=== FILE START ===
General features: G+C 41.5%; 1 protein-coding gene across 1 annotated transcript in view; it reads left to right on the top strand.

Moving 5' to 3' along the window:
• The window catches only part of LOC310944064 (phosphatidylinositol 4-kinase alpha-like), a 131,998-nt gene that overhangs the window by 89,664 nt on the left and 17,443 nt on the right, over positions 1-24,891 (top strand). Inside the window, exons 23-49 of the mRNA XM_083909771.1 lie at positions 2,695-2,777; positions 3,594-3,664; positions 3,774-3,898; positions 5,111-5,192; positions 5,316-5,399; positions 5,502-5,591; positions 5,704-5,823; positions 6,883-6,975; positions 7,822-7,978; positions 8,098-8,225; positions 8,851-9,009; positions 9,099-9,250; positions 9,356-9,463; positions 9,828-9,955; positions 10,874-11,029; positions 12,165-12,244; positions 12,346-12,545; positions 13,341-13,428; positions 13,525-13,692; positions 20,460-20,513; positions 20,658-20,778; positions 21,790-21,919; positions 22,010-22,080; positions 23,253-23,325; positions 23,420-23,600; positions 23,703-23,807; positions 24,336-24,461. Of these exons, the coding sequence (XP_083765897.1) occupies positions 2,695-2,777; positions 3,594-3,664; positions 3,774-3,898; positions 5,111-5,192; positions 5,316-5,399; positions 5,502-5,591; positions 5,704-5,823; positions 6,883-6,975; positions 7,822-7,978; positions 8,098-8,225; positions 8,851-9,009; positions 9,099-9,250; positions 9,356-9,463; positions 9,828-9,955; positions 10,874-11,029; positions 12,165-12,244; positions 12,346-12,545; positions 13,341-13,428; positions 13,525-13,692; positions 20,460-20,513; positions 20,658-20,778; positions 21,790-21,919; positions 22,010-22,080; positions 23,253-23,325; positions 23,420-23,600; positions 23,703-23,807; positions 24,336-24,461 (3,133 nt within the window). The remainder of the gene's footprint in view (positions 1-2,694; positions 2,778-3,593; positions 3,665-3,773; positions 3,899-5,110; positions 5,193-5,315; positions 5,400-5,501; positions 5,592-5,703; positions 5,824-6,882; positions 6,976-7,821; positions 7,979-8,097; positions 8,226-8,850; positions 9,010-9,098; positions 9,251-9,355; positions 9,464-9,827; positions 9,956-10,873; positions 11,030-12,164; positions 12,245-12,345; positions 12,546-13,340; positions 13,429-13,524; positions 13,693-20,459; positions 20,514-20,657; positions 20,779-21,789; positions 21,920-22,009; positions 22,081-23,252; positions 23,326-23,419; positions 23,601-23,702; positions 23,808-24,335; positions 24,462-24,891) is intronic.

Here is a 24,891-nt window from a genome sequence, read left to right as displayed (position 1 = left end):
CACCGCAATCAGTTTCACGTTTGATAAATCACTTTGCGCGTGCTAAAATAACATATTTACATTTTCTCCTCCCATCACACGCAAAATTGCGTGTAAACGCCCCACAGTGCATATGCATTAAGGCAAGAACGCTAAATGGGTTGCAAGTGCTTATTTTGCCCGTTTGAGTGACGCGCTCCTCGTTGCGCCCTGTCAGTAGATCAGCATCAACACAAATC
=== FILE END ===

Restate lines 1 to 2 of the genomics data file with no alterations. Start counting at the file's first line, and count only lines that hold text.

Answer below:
General features: G+C 41.5%; 1 protein-coding gene across 1 annotated transcript in view; it reads left to right on the top strand.

Moving 5' to 3' along the window: